(This article belongs to the Special Issue Plant Immunity to Virus Infections)
Figures

Figure 1

Open AccessArticle
Virus-Derived Small Interfering RNAs Affect the Accumulations of Viral and Host Transcripts in Maize
Viruses 2018, 10(12), 664; https://doi.org/10.3390/v10120664
Received: 26 October 2018 / Revised: 20 November 2018 / Accepted: 21 November 2018 / Published: 23 November 2018
PDF Full-text (1990 KB) | HTML Full-text | XML Full-text | Supplementary Files
Abstract
RNA silencing is a conserved surveillance mechanism against invading viruses in plants, which involves the production of virus-derived small interfering RNAs (vsiRNAs) that play essential roles in the silencing of viral RNAs and/or specific host transcripts. However, how vsiRNAs function to target viral [...] Read more.
RNA silencing is a conserved surveillance mechanism against invading viruses in plants, which involves the production of virus-derived small interfering RNAs (vsiRNAs) that play essential roles in the silencing of viral RNAs and/or specific host transcripts. However, how vsiRNAs function to target viral and/or host transcripts is poorly studied, especially in maize (Zea mays L.). In this study, a degradome library constructed from Sugarcane mosaic virus (SCMV)-inoculated maize plants was analyzed to identify the cleavage sites in viral and host transcripts mainly produced by vsiRNAs. The results showed that 42 maize transcripts were possibly cleaved by vsiRNAs, among which several were involved in chloroplast functions and in biotic and abiotic stresses. In addition, more than 3000 cleavage sites possibly produced by vsiRNAs were identified in positive-strand RNAs of SCMV, while there were only four cleavage sites in the negative-strand RNAs. To determine the roles of vsiRNAs in targeting viral RNAs, six vsiRNAs were expressed in maize protoplast based on artificial microRNAs (amiRNAs), of which four could efficiently inhibit the accumulations of SCMV RNAs. These results provide new insights into the genetic manipulation of maize with resistance against virus infection by using amiRNA as a more predictable and useful approach. Full article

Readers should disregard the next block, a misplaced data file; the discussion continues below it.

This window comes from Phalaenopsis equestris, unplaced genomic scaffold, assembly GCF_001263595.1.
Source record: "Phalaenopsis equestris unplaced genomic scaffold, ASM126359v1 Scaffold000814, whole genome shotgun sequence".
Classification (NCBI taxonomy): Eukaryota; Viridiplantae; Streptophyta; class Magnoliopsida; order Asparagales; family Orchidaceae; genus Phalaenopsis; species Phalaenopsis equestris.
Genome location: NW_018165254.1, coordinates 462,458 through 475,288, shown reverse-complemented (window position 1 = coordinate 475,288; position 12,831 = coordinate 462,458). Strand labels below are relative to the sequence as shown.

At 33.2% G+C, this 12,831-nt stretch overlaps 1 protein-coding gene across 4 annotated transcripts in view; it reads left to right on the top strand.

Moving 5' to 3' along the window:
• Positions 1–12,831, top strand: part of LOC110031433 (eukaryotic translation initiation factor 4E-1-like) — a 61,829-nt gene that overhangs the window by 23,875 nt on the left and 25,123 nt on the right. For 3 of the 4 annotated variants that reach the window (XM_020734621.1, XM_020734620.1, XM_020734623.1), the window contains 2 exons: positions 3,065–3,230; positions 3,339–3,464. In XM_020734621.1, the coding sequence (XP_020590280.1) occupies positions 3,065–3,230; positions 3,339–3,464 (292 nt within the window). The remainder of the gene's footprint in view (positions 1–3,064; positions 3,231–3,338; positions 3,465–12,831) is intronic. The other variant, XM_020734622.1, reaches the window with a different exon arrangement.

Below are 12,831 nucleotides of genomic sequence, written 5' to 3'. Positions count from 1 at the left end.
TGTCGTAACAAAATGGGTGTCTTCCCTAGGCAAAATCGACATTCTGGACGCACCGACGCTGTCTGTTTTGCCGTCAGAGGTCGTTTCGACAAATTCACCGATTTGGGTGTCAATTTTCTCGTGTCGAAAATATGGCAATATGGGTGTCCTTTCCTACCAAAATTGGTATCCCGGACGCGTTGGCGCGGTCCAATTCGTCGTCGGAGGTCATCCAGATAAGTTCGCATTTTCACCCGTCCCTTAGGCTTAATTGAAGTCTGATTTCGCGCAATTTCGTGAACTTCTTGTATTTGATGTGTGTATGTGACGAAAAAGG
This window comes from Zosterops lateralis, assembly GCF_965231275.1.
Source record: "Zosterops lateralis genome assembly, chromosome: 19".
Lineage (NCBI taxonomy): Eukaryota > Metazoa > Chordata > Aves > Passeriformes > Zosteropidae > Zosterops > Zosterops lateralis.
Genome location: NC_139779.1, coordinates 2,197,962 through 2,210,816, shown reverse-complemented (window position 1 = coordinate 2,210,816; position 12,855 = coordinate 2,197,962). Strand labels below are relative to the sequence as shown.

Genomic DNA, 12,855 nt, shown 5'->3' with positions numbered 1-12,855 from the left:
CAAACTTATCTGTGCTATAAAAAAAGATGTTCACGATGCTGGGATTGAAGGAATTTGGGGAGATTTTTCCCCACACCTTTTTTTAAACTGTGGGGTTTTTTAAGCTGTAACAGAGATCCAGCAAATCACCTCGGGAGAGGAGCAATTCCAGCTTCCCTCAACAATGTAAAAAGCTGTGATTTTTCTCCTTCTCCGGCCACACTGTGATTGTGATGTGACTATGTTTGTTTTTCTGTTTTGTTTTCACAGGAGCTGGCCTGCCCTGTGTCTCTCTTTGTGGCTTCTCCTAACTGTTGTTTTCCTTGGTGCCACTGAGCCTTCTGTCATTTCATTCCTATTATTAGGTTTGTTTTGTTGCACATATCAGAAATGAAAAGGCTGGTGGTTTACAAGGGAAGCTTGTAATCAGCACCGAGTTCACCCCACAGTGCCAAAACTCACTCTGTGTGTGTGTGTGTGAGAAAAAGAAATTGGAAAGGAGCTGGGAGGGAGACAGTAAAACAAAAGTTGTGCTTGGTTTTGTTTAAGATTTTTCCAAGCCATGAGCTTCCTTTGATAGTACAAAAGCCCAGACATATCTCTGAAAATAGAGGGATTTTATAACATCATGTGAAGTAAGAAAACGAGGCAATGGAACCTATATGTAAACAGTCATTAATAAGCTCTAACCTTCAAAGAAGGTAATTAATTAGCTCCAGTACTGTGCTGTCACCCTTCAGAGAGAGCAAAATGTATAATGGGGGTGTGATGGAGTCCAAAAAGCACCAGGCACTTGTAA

(This article belongs to the Special Issue Plant Immunity to Virus Infections)
Figures

Figure 1

Open AccessArticle
Non-Structural Protein NSm of Tomato Spotted Wilt Virus Is an Avirulence Factor Recognized by Resistance Genes of Tobacco and Tomato via Different Elicitor Active Sites
Viruses 2018, 10(11), 660; https://doi.org/10.3390/v10110660
Received: 24 October 2018 / Revised: 16 November 2018 / Accepted: 20 November 2018 / Published: 21 November 2018
PDF Full-text (6047 KB) | HTML Full-text | XML Full-text | Supplementary Files
Abstract
Tomato spotted wilt virus (TSWV) is one of the most destructive viral pathogens of plants. Recently, a single dominant gene conferring complete resistance to TSWV (RTSW) was identified in Nicotina alata and introgressed into cultivated tobacco (N. tabacum). However, whether the [...] Read more.
Tomato spotted wilt virus (TSWV) is one of the most destructive viral pathogens of plants. Recently, a single dominant gene conferring complete resistance to TSWV (RTSW) was identified in Nicotina alata and introgressed into cultivated tobacco (N. tabacum). However, whether the TSWV carries an avirulence (Avr) factor directed against RTSW remains obscure. In the present study, we identified the non-structural protein (NSm), the movement protein of TSWV, which is an RTSW-specific Avr factor, by using two different transient expression systems. Using amino acid (aa) substitution mutants, we demonstrated the ability to induce RTSW-mediated hypersensitive response (HR) of NSm is independent of its movement function. Moreover, key substitutions (C118Y and T120N), a 21-aa viral effector epitope, and different truncated versions of NSm, which are responsible for the recognition of the Sw-5b resistance gene of tomato, were tested for their ability to trigger HR to TSWV in tobacco. Together, our results demonstrated that RTSW-mediated resistance is triggered by NSm in the same way as by Sw-5b, however, via different elicitor active sites. Finally, an Avr gene-based diagnostic approach was established and used to determine the presence and effectiveness of resistance genes in tobacco. Full article